During the trial in January, both sides brought witnesses to argue for and against same-sex marriage. The larger point of this exercise was to clarify and examine each individual argument against the practice.
Surgically and methodically, Judge Walker (who is himself gay) has now ruled that not a single one has any merit: the plaintiffs (ie, the gay and the lesbian couple) did not seek a “new” right, but merely the same right that heterosexuals have, and a right which in America is first and foremost a civil and not a religious matter. “Procreative capacity” has never been the basis of marriage, hence it is irrelevant, the judge found (infertile heterosexuals are allowed to marry, after all). Calling same-sex unions “domestic partnerships” unfairly disadvantages the couples. Allowing same-sex marriage “has at least a neutral, if not a positive, effect on the institution of marriage” and is good for any children involved. And so on, point by point until none was left.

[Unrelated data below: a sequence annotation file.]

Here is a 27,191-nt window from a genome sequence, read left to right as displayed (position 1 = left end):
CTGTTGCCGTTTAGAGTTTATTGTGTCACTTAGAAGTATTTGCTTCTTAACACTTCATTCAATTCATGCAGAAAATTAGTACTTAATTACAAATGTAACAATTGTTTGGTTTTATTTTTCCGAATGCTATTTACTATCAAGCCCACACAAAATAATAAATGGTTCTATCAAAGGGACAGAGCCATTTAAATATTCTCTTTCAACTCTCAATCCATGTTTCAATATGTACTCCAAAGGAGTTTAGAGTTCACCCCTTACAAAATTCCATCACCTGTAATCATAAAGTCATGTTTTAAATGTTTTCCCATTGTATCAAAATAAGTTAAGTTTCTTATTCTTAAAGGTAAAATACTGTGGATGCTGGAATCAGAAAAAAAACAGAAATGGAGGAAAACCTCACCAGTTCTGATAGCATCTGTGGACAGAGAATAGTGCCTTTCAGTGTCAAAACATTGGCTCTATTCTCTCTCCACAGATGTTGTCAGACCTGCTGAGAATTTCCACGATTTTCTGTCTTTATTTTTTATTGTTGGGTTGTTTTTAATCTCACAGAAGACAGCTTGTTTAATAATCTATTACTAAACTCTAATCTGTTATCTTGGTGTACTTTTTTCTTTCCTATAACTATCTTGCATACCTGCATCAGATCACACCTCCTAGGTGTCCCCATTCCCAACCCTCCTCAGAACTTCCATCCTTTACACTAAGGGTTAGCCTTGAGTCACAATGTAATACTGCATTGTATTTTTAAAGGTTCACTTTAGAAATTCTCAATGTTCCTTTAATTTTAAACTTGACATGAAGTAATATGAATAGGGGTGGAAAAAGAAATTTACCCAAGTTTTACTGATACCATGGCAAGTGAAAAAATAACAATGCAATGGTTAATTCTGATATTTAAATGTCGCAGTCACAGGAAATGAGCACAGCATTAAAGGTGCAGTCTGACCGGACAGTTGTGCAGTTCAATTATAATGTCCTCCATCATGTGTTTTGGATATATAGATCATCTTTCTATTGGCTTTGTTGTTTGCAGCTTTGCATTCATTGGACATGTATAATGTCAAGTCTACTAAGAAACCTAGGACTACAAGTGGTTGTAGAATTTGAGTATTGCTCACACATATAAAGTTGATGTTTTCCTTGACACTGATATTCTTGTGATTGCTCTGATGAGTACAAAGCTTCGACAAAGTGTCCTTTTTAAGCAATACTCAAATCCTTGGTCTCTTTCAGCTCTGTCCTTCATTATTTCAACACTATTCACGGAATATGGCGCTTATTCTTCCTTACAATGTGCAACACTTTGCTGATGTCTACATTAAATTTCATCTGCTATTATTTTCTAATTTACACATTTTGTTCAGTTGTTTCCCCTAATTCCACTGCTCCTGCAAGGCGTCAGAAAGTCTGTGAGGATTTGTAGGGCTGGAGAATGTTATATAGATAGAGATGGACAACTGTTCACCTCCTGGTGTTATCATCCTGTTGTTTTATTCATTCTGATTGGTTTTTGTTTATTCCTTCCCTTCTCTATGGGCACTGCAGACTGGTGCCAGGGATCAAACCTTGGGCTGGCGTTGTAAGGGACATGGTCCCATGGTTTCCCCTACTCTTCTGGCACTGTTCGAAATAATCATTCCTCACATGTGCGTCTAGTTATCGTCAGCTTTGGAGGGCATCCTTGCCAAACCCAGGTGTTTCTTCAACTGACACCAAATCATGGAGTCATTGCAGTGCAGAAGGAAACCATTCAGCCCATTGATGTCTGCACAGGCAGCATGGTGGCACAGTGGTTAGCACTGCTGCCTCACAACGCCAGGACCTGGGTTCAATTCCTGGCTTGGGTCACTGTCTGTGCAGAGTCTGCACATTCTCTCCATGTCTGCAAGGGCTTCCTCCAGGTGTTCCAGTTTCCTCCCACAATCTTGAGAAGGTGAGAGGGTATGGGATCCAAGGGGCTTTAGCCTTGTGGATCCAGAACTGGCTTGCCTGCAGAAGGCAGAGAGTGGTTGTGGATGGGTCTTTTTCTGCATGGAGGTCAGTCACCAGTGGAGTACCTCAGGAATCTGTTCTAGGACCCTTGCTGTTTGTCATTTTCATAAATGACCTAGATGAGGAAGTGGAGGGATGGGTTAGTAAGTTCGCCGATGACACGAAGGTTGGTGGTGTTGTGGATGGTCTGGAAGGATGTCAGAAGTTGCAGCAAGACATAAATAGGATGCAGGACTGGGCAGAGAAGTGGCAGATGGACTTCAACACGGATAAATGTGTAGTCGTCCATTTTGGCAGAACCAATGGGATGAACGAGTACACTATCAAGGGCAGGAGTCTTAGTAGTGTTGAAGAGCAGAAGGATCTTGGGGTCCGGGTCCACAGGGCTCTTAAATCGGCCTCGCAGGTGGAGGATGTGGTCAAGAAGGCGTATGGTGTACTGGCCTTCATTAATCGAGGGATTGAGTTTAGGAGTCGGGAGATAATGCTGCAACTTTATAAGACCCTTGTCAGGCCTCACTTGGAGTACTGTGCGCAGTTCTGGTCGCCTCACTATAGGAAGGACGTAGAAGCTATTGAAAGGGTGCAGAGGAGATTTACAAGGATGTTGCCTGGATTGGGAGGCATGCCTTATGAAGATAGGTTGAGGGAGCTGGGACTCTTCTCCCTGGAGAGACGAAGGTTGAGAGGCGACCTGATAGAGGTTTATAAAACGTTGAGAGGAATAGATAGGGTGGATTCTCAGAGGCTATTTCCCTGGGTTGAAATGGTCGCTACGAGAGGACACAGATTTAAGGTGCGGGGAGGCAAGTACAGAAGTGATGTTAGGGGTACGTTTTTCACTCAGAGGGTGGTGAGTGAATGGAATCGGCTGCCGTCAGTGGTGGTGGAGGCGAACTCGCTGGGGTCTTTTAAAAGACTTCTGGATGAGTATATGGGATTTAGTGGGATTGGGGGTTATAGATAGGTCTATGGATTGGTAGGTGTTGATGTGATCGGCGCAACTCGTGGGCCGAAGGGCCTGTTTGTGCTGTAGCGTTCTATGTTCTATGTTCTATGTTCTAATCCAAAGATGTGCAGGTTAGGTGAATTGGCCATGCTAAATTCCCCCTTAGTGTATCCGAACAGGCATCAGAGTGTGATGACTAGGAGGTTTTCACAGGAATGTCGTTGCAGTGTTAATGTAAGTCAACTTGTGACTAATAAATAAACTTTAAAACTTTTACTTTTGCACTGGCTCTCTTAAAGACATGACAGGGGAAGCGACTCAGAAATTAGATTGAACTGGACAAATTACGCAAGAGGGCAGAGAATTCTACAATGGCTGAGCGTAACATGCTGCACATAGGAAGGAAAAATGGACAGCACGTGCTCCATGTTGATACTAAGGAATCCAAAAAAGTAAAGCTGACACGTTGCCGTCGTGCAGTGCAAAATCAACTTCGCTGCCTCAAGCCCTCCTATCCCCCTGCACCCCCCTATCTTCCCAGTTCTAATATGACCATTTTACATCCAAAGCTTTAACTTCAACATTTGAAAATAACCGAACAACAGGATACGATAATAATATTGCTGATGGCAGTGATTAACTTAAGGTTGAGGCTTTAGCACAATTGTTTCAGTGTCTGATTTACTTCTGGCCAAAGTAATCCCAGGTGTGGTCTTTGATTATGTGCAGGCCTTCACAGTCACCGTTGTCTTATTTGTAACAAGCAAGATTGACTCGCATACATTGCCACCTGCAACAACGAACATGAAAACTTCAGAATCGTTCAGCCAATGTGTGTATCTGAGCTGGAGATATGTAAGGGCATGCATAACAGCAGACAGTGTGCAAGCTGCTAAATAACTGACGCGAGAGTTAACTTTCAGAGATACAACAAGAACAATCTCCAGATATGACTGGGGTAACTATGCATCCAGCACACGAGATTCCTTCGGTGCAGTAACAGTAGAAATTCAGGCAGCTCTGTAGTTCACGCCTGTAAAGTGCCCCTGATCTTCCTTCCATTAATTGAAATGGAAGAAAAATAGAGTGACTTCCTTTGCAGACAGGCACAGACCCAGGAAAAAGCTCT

The verdict will by no means silence those who recoil instinctively at the thought of two men or two women marrying. What is new is that, for the first time, any appellate court accepting the challenge must refer to the body of evidence, in the form of extensive expert testimony, that this trial has established. To overturn Judge Walker’s ruling, a court would have to find a flaw in his logic. This now seems a high hurdle.

petrosgrafs
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πολύ καλή προσπάθεια παίδες:-)

"Σε περιβόλια με σπαρτά και αφθονία, μα έλειψε το νερό. Kι άμα δεν έχουμε να πιούμε, δεν έχουμε τίποτα..."